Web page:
Waking dreams were in mind when programmers selected films for this year’s New York Film Festival. Opening with The Queen, Stephen Frears’ portrait of Queen Elizabeth II coming to terms with her royal persona during the nightmare of Princess Diana’s death, and closing with Guillermo del Toro’s Pan’s Labyrinth, the journey of a young girl through a fantastical underworld, paralleled with the reality of fascist 1944 Spain, the program at the 44th Annual New York Film Festival shifts effortlessly between myth and reality, horror and historical epic, anime and documentary.
The selection stretches the theme globally. Also from Spain is this year’s centerpiece film, Pedro Almodóvar’s Volver, a supernatural piece from the ever-popular director and his typically incredible ensemble of talented actresses. The United States offers two highly anticipated entries: David Lynch’s guarded and long-awaited Inland Empire, a piece of digital delirium of which little detail is known, save its three-hour running time; and Sofia Coppola’s highly stylized interpretation of Marie Antoinette’s illustrious and cocooned lifestyle, well before the crash of reality – and fall of the axe – known as the French Revolution. (Reportedly booed at Cannes, the film has been touted as the controversial postmodern piece of the year.) South Korea debuts NYFF-favorite Hong Sang-soo’s new film, Woman on the Beach, as well as Bong Joon-ho’s The Host, a huge blockbuster at home, a hit at Cannes, and cited as the best monster movie of the decade. Finally – and reliably – France screens a few entries from its native (and expatriated) masters: Resnais’ new Alan Ayckbourn collaboration, Private Fears in Public Places; the latest from Russian-born filmmaker Otar Iosseliani; and Oliveira’s Belle Toujours, which revisits the characters of the celebrated and surreal Belle du Jour, by that other expatriate filmmaker, Luis Buñuel.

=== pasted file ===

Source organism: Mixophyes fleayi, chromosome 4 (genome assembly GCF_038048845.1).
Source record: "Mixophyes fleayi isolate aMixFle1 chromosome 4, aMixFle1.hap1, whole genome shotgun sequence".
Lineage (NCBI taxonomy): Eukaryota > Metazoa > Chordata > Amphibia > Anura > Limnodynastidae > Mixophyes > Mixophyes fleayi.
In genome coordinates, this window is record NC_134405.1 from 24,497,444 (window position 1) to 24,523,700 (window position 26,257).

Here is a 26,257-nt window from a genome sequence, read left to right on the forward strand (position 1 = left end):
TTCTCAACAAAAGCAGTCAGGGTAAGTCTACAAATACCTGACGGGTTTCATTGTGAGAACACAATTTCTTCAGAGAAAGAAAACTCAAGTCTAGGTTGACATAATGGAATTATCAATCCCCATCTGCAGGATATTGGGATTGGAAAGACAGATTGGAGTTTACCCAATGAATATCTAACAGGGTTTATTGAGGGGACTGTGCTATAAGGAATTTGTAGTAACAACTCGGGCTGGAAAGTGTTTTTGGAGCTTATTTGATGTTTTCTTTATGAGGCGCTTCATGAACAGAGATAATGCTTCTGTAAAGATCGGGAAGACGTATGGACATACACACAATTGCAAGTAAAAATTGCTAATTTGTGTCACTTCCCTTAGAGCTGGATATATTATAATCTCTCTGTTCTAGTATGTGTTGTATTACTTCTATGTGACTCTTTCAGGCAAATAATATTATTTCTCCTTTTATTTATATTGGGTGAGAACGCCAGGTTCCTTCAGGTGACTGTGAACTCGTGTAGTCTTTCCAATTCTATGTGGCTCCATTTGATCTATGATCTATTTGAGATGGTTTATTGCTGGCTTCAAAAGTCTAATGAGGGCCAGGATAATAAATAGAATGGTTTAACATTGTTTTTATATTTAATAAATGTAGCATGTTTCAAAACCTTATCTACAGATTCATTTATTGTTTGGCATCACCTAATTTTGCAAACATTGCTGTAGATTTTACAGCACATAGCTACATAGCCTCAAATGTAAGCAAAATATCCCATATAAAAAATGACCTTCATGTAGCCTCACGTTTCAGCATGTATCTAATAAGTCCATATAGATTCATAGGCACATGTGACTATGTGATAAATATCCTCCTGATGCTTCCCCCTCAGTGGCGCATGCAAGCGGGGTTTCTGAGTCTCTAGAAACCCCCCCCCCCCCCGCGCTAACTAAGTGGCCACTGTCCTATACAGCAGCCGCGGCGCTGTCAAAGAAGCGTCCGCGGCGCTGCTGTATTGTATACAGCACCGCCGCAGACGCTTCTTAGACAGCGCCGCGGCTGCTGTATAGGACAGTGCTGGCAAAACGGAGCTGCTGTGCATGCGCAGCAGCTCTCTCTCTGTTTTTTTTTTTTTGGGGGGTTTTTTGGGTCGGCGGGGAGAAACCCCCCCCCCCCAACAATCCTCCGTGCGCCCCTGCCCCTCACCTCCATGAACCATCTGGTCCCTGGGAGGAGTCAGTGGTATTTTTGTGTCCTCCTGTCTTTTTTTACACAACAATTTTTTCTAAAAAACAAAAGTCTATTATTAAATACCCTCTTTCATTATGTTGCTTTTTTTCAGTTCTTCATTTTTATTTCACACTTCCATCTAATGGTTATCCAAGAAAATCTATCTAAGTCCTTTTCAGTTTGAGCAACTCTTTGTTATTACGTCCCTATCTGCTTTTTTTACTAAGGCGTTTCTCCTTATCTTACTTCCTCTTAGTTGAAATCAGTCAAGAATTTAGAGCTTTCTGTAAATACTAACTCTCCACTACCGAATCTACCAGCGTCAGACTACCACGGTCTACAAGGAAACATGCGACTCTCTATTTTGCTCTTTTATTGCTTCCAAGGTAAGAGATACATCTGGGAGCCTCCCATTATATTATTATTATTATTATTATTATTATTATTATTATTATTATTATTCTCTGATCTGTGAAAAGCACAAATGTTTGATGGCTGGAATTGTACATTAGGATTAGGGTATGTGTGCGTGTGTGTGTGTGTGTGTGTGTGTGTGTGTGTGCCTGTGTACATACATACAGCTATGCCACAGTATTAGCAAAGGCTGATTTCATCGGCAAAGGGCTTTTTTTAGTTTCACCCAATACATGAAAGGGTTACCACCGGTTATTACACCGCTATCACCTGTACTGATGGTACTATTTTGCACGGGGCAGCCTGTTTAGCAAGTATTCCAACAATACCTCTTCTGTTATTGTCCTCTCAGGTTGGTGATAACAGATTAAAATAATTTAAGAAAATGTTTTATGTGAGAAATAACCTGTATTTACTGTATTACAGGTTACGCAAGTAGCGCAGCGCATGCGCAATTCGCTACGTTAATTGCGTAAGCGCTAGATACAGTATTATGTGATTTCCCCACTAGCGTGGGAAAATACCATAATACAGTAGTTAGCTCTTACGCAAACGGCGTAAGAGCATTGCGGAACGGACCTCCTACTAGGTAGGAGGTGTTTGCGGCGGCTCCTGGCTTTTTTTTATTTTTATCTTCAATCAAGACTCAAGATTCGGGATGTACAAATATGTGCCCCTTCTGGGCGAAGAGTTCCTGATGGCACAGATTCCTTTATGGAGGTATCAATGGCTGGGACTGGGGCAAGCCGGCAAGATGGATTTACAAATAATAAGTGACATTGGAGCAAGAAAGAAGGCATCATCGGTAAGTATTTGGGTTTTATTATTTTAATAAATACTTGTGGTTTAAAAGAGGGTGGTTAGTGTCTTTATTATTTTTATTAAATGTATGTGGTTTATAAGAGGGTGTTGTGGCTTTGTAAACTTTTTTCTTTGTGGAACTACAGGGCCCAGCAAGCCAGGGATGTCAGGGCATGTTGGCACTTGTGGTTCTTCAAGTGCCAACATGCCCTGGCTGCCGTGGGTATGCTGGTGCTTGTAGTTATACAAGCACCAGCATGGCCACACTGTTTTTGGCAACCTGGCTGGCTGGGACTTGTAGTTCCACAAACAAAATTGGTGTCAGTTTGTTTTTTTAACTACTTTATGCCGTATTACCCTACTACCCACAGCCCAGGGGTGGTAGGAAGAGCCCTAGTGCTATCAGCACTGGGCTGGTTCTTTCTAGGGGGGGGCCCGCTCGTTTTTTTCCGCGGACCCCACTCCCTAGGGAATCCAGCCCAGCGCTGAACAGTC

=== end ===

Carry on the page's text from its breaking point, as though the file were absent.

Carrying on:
Although not necessarily in the spotlight, favorite directors return to the festival, including Hong Kong’s Johnnie To, Iran’s Jafar Panahi, Africa’s Abderrahmane Sissako, Thailand’s Apichatpong Weerasethakul, and Austria’s Barbara Albert in retrospective, the main program includes Warren Beatty’s Reds in celebration of the film’s silver anniversary, and a rare screening of Filipino director Lino Brocka’s Insiang from 1976. Festival goers unable to attend sold-out screenings in the main program may want to venture into the special sidebar program featuring 50 Years of Janus Films. Focusing on the landmark importer’s contribution to cinematic history, the Film Society of Lincoln Center presents brand new 35mm prints of classics such as Rules of the Game, High and Low, Days of Wrath, and Wild Strawberries.
After a cinematic year deemed somewhat disappointing, New York closes out the major festival circuit with the possibility of undiscovered gems, in a program both ambitious and richer than recent years. The New York Film Festival commences on Friday September 29th and will run through Sunday, October 15th.
Introduction by Leo Goldsmith and Jenny Jediny
|Marie Antoinette||25 September|
|Syndromes and a Century||27 September|
|Gardens in Autumn||28 September|
|Inland Empire||03 October|
|Inland Empire||03 October|
|The Queen||04 October|
|Little Children||09 October|
|The Host||10 October|
|Private Fears in Public Places||11 October|
|Triad Election||12 October|
|These Girls||16 October|
|Our Daily Bread||17 October|
|The Journals of Knud Rasmussen||17 October|
|Poison Friends||24 October|
|Belle Toujours||26 October|